But if all this talk of potato based revolutions is becoming too serious, we can remind ourselves of the fun side of potatoes, not only with potato batteries and potato cannons, but also toys such as the spud gun, a kind of mini version of the potato cannon which uses compressed air to fire off small chunks of potato from a pistol reminiscent of Volta’s electric pistol. The spud gun was surprisingly invented during the Great Depression, when you’d think they’d have thought better of wasting food in that way. But the most famous potato-based toy is of course Mr Potato Head, which was originally designed to use an actual potato as the head, before this was replaced with a plastic potato-shaped base. Surprisingly it too was invented during the 1940s, around the time of food shortages, caused by World War II and its rationing. And anyways, don’t parents always say not to play with our food?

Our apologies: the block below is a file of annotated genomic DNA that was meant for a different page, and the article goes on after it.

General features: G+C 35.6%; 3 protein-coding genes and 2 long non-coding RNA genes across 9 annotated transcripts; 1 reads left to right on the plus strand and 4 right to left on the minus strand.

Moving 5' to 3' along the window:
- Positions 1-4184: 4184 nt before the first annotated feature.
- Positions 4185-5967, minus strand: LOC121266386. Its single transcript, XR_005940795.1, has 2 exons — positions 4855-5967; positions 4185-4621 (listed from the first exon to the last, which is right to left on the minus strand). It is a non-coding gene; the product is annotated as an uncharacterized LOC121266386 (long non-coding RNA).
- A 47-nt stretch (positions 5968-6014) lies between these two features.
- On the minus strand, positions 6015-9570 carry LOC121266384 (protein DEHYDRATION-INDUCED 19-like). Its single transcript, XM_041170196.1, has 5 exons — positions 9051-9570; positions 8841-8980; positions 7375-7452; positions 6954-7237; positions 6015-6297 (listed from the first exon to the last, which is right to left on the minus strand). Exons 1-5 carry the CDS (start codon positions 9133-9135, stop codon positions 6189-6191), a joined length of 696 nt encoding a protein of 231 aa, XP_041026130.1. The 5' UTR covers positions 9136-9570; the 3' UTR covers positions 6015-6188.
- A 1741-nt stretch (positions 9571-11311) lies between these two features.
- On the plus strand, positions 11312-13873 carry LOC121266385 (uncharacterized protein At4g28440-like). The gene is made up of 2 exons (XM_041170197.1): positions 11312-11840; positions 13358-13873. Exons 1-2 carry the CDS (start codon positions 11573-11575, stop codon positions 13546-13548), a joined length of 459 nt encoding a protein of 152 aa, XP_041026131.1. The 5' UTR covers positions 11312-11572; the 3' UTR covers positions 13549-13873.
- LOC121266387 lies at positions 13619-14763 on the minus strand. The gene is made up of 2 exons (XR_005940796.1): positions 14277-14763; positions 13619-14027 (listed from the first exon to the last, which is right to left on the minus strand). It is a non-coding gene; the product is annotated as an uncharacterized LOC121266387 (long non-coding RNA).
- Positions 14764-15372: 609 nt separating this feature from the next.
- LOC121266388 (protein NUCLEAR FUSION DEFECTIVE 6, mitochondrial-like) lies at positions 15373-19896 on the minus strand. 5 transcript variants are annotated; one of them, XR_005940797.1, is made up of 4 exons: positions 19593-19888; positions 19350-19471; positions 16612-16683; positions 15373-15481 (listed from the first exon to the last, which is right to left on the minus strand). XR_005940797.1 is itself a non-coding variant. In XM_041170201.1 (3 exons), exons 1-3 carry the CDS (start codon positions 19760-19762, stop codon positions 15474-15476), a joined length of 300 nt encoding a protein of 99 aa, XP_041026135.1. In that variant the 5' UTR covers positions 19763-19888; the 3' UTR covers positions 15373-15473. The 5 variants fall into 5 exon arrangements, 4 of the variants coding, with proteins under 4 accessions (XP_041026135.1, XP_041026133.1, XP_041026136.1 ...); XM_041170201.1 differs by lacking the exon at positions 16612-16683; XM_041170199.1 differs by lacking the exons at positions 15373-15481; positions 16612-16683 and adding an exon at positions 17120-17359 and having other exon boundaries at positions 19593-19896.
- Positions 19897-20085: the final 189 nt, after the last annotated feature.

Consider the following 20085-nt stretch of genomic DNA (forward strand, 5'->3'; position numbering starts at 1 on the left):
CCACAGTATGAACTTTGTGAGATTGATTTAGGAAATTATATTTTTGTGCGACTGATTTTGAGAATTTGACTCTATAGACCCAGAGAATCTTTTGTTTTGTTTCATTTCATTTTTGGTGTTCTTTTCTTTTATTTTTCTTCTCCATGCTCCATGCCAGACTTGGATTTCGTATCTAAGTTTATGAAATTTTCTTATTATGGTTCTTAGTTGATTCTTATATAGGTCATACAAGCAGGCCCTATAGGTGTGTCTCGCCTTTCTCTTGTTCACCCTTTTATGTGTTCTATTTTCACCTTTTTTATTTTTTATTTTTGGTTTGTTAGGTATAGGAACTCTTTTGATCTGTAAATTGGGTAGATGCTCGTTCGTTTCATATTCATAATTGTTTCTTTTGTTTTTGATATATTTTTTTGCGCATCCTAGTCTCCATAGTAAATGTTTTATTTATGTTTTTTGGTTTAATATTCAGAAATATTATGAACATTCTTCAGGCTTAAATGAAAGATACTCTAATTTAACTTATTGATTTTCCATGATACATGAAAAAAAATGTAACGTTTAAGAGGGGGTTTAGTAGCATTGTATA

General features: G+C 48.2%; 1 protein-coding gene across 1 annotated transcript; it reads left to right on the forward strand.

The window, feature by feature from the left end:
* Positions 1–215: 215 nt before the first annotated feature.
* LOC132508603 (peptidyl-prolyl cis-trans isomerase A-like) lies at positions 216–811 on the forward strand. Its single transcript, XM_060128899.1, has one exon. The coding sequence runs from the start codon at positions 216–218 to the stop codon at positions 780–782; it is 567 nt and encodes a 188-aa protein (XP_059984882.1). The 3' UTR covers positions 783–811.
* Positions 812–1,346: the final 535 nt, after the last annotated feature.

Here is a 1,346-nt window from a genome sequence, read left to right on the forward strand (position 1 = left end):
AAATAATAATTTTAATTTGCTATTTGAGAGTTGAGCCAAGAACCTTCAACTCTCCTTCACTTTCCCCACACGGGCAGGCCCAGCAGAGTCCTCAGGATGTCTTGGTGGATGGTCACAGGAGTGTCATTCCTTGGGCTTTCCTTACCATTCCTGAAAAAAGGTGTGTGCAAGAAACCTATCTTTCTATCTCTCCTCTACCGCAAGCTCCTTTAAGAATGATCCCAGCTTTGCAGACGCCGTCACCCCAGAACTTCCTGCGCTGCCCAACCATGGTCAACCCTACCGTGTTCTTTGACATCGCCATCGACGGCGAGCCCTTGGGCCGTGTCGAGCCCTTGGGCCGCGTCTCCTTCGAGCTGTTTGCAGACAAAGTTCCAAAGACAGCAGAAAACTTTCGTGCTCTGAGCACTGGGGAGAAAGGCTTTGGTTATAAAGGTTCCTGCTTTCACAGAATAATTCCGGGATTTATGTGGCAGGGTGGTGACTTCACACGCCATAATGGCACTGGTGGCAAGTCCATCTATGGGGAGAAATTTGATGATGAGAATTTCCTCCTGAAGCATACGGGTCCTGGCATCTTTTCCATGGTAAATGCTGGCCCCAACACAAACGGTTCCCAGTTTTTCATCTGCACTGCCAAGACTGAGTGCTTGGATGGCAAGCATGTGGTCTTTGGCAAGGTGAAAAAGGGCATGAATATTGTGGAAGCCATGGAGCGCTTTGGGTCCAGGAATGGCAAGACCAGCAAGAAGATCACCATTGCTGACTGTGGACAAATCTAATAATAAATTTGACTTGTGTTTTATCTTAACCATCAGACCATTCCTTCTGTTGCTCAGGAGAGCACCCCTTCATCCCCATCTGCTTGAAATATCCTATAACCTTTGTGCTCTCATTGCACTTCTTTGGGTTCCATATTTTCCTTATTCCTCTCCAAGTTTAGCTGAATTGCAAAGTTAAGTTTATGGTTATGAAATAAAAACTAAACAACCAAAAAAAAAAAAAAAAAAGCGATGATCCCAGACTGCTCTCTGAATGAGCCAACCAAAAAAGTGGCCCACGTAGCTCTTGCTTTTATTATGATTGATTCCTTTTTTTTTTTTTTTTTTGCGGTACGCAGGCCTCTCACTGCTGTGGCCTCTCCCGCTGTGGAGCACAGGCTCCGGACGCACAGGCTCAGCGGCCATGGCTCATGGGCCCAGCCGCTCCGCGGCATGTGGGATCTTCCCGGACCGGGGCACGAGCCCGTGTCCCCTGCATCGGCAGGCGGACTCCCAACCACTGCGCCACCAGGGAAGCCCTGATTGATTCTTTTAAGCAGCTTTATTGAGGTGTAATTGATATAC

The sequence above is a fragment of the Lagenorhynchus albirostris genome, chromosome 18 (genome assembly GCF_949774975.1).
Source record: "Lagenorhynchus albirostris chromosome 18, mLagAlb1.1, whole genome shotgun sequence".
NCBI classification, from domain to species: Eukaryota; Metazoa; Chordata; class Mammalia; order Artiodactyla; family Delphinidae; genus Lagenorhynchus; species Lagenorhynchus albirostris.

spud gun

spud gun

Mr Potato Head

Mr Potato Head

And I’ll leave you on  one last light-hearted potato note, the welcome potato. This photoshopped image was supposedly a demonstration of the dangers of careless use of Google translate in a sign designed to welcome the Pope. You see the word papa in Spanish can mean "potato" (borrowed from the Quechua word for the vegetable as I pointed out in the video), but it can also refer to the Pope as a kind of word for father (as in holy father). Although this was a photoshop job and not an actual Google translate error, the image became a popular meme. But I’ll leave it to you to decide how welcome the potato is to world history.

If you want to watch more about potato science, check out this playlist for experiments with potato batteries, potato cannons, potato chip psychology & more!

Fishhooks and Swords: the Anglo-Saxon Foundations

This week we have a double bill of Anglo-Saxon videos! First, on my channel there's a video about the foundations of the English language, as I look at "What’s the Earliest English word?" Then over on Jabzy’s channel, a collaboration between us on the "Anglo-Saxon Invasion".